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The News That Matters about the Nuclear Industry

A brief history of USA’s nuclear waste (mis)management

In 2010, the Nuclear Regulatory Commission issued a “waste confidence decision” that asserted that used fuel rods could be stored at the power plants for 60 years after they close down.  NRC also asserted that a permanent repository would be ready to handle such wastes “when necessary.”

NUCLEAR WASTE Manila Bulletin By ATTY. ROMEO V. PEFIANCO July 11, 2012,  “…Storing used fuel rods from nuclear power reactors is one problem that remains unsolved by the US Nuclear Regulatory Commission.  Nuclear waste in the US comes from: 1) nuclear weapons production facilities, 2) nuclear power plants, 3) medical equipment previously used in radiation treatments, 4) industrial sources of radioactivity used as a more powerful alternative to X-rays, and 5) residues from uranium mining.

Two waste levels

Nuclear waste is often grouped into two categories, labeled
“low-level” and “high-level.”  Low-level waste is slightly
radioactive, often from exposure to a high-level source.  High-level
waste is often grouped as either civilian, mainly spent fuel from
nuclear reactors, or military, wastes produced in the manufacture of
nuclear weapons.

The problem with nuclear waste is that it is radioactive and can
remain that way for years – in some cases thousands of years.  Early
methods of disposal included dumping the wastes at sea and suspending
them in a liquid or in cement and injecting the radioactive
combination into wells.

Dumping prohibition

But the US was among the signatories of a 1976 international
convention banning ocean dumping and stopped deep-well injection in
1984.  In 1998, the nation’s first deep-underground facility for
disposal of transuranic waste generated from defense activities was
certified and located in Carlsbad, New Mexico.  (Transuranic wastes
consist primarily of sludges, tools, rags, glassware, and protective
clothing that has been contaminated with radioactive elements from
weapons production.)

Underground facility  Yucca Mountain site

The facility is approximately 2,100 (640 m) underground in excavated,
natural salt formations.  The first shipment of transuranic waste was
delivered to the facility in March of 1999.   By 2010, shipments from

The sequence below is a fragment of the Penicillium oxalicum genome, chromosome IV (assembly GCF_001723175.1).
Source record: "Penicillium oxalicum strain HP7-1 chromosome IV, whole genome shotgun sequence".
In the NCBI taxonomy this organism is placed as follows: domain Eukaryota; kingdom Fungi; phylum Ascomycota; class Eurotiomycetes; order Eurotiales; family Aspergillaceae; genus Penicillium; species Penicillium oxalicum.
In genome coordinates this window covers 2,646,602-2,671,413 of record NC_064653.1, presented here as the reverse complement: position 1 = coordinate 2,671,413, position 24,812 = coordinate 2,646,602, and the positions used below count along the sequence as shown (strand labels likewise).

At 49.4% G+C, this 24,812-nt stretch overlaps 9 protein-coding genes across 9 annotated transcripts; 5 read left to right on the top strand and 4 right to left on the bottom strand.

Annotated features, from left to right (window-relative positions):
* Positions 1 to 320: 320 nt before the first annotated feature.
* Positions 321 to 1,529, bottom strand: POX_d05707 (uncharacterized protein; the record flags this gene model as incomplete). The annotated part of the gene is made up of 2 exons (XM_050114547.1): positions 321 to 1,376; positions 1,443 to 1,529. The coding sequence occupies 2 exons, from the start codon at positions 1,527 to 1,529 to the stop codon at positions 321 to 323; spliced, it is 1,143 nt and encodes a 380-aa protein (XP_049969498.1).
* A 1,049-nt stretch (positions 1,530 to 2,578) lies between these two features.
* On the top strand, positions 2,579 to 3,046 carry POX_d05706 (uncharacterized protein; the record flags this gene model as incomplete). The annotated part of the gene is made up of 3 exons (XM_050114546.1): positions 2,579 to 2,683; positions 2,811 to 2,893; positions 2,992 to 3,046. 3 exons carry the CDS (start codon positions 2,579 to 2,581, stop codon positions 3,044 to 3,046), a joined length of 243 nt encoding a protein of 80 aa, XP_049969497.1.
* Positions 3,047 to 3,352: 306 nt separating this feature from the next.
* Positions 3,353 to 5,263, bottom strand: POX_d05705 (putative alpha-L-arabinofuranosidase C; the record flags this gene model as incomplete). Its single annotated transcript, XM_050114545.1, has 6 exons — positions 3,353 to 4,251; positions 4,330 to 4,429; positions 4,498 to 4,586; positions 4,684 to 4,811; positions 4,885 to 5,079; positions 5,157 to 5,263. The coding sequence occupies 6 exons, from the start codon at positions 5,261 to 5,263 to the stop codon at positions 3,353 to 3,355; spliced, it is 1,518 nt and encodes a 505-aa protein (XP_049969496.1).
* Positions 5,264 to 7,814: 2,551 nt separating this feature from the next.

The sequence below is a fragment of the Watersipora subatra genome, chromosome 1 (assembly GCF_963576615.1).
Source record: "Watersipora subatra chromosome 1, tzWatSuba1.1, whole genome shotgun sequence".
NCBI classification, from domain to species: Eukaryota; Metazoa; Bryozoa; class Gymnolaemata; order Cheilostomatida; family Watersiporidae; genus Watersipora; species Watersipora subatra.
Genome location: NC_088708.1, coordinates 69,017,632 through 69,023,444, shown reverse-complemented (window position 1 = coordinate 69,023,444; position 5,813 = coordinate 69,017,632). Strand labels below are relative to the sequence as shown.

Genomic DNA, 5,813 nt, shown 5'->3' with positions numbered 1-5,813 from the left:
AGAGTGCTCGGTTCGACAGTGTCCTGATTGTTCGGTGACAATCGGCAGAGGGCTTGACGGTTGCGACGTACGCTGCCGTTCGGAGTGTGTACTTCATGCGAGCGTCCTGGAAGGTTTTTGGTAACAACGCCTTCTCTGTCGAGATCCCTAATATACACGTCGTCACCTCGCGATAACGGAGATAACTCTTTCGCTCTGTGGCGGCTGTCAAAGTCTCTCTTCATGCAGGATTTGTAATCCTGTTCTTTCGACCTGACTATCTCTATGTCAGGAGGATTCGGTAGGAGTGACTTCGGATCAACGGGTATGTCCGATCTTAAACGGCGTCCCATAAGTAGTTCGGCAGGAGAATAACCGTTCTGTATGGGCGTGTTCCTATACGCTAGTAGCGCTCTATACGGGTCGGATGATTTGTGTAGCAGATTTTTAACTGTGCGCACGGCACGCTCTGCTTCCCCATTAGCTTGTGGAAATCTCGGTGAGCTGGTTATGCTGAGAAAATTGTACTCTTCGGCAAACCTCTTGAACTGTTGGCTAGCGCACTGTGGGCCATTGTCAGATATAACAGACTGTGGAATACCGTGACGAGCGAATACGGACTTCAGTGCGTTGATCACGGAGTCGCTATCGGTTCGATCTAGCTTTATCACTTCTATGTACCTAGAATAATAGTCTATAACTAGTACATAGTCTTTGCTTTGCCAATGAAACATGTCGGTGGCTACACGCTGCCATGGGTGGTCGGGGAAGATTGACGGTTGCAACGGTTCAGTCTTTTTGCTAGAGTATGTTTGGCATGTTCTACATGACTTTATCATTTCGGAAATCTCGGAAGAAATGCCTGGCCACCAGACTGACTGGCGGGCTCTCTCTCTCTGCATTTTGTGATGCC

23 military waste sites from across the nation to this site will
reduce the number of Americans living within 50 miles of the nuclear
waste from 61 million to four million.   Of course, the 113,000 people
living within 50 miles of Carlsbad were understandably opposed.
, the site (100 miles northwest of Las Vegas) has been the subject of
fierce opposition not only in Nevada, but also in states along
proposed transportation routes for nuclear waste.

62,000 metric tons of waste

By the end of 2009, more than 62,000 metric tons of used fuel rods had
accumulated across the country.  At least nine states have banned the
construction of new reactors until a permanent storage site is found,
and the only potential storage site examined so far, at Yucca
Mountain, Nevada, has been blocked for more than two decades by
technical problems, legal challenges, and political opposition from
the state.

Waste confidence decision

In 2010, the Nuclear Regulatory Commission issued a “waste confidence decision” that asserted that used fuel rods could be stored at the power plants for 60 years after they close down.  NRC also asserted that a permanent repository would be ready to handle such wastes “when necessary.”

Danger from leaks/fires

That decision was challenged in federal court, and last month the US
Court of Appeals for the District of Columbia ruled that “the
commission had failed to prepare an adequate analysis of the future
risks, such as leaks and fires, if the used fuel rods end up being
stored at nuclear plants indefinitely.”   (Summary from The New York
Times and its publication)
http://www.mb.com.ph/articles/365535/nuclear-waste

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July 12, 2012 - Posted by | history, Reference, USA, wastes

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